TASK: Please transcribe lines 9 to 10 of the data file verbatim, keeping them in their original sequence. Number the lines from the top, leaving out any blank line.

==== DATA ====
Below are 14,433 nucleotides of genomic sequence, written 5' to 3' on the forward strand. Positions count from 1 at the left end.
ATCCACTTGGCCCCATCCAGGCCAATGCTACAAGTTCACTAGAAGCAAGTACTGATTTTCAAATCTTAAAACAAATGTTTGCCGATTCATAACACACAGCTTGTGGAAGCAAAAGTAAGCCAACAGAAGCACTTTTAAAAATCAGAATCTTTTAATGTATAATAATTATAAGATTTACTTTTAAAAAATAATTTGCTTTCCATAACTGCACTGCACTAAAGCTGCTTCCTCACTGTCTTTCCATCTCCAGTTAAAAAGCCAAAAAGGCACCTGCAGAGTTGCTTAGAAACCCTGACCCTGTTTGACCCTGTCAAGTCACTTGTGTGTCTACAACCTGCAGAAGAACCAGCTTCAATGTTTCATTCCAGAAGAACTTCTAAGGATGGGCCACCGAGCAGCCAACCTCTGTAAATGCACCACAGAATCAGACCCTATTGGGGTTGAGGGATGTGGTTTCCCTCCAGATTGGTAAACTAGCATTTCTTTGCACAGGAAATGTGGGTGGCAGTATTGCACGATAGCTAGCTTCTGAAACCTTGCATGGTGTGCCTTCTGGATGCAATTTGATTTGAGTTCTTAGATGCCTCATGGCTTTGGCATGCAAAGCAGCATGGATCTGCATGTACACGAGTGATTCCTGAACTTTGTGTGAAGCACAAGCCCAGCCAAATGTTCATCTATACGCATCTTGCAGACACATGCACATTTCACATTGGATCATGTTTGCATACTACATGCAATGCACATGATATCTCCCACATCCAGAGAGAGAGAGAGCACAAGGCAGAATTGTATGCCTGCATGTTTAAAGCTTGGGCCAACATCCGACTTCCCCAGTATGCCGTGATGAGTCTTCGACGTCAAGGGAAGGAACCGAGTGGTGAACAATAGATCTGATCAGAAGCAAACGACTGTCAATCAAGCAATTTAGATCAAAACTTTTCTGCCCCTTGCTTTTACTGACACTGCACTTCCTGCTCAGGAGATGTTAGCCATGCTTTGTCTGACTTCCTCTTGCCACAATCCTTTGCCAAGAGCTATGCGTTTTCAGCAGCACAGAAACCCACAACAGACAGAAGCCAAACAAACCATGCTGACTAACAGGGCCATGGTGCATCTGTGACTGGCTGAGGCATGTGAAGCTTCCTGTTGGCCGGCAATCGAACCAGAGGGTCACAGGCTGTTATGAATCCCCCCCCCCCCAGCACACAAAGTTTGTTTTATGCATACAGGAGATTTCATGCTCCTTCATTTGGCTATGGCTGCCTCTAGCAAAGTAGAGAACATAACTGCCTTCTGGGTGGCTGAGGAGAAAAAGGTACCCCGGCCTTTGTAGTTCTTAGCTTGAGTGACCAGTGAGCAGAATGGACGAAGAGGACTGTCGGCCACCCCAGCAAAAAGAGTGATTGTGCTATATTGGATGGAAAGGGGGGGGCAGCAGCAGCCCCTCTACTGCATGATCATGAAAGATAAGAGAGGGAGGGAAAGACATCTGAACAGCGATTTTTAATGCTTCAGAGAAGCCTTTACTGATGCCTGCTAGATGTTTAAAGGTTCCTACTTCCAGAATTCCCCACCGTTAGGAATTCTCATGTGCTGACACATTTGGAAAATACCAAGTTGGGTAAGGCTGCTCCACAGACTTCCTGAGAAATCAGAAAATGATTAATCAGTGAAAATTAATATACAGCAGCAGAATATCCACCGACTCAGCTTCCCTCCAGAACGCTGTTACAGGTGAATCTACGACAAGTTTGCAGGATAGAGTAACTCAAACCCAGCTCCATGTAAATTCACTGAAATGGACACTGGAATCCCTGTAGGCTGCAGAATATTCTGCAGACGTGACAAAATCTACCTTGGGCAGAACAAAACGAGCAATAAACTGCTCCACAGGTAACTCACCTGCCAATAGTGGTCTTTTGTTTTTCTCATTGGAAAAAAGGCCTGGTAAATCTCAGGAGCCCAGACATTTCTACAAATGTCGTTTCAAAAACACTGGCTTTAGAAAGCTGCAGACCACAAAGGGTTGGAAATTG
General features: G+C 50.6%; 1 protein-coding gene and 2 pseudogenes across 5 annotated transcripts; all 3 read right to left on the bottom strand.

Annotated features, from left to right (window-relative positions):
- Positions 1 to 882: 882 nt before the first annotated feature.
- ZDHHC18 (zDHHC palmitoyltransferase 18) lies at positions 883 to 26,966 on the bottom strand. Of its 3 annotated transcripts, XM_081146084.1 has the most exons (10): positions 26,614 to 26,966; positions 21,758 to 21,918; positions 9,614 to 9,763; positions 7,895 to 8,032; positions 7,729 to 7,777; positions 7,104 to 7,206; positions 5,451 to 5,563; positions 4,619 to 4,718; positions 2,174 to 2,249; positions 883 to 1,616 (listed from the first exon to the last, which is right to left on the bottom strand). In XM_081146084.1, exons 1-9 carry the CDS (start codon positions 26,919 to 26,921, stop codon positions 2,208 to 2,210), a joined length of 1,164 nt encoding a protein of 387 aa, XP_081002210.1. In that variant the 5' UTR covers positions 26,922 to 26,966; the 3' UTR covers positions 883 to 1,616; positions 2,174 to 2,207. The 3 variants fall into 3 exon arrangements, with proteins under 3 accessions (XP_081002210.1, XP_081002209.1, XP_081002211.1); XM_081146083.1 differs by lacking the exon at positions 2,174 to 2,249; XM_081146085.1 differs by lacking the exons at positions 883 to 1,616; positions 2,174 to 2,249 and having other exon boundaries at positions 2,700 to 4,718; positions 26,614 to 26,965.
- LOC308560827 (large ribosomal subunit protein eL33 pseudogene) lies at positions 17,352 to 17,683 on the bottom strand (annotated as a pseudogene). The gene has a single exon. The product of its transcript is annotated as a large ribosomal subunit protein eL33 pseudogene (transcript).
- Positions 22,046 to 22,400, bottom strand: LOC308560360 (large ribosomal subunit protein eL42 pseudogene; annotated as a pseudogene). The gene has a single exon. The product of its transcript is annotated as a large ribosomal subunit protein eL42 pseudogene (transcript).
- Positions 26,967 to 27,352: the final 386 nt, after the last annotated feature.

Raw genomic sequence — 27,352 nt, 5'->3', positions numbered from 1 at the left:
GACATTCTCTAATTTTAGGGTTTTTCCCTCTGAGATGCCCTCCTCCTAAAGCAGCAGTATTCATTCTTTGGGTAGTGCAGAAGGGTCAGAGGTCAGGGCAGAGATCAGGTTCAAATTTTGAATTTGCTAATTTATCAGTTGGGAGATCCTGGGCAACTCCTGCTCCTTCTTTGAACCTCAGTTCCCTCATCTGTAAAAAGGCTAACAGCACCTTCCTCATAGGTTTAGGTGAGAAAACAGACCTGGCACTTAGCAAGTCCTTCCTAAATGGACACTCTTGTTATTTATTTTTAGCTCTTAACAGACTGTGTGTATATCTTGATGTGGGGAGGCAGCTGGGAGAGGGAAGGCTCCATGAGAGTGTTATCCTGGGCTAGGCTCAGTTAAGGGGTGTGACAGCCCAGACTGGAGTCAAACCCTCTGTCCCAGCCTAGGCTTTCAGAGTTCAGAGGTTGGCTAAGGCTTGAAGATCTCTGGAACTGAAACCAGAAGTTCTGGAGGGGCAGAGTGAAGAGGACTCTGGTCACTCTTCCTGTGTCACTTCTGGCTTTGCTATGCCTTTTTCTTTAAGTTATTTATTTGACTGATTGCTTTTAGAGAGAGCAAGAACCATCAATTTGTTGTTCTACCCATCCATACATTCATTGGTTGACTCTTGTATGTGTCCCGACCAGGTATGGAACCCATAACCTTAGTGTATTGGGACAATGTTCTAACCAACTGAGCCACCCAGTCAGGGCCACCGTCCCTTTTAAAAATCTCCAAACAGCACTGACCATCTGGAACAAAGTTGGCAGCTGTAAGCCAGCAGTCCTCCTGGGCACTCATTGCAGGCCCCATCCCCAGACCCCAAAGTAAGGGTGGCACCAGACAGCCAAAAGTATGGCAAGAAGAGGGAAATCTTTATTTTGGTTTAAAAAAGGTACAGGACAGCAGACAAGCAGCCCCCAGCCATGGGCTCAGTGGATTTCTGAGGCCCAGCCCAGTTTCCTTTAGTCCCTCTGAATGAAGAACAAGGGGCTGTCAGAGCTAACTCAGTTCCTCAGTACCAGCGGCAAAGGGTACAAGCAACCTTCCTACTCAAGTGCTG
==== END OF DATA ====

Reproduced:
- Positions 26,967 to 27,352: the final 386 nt, after the last annotated feature.

Raw genomic sequence — 27,352 nt, 5'->3', positions numbered from 1 at the left: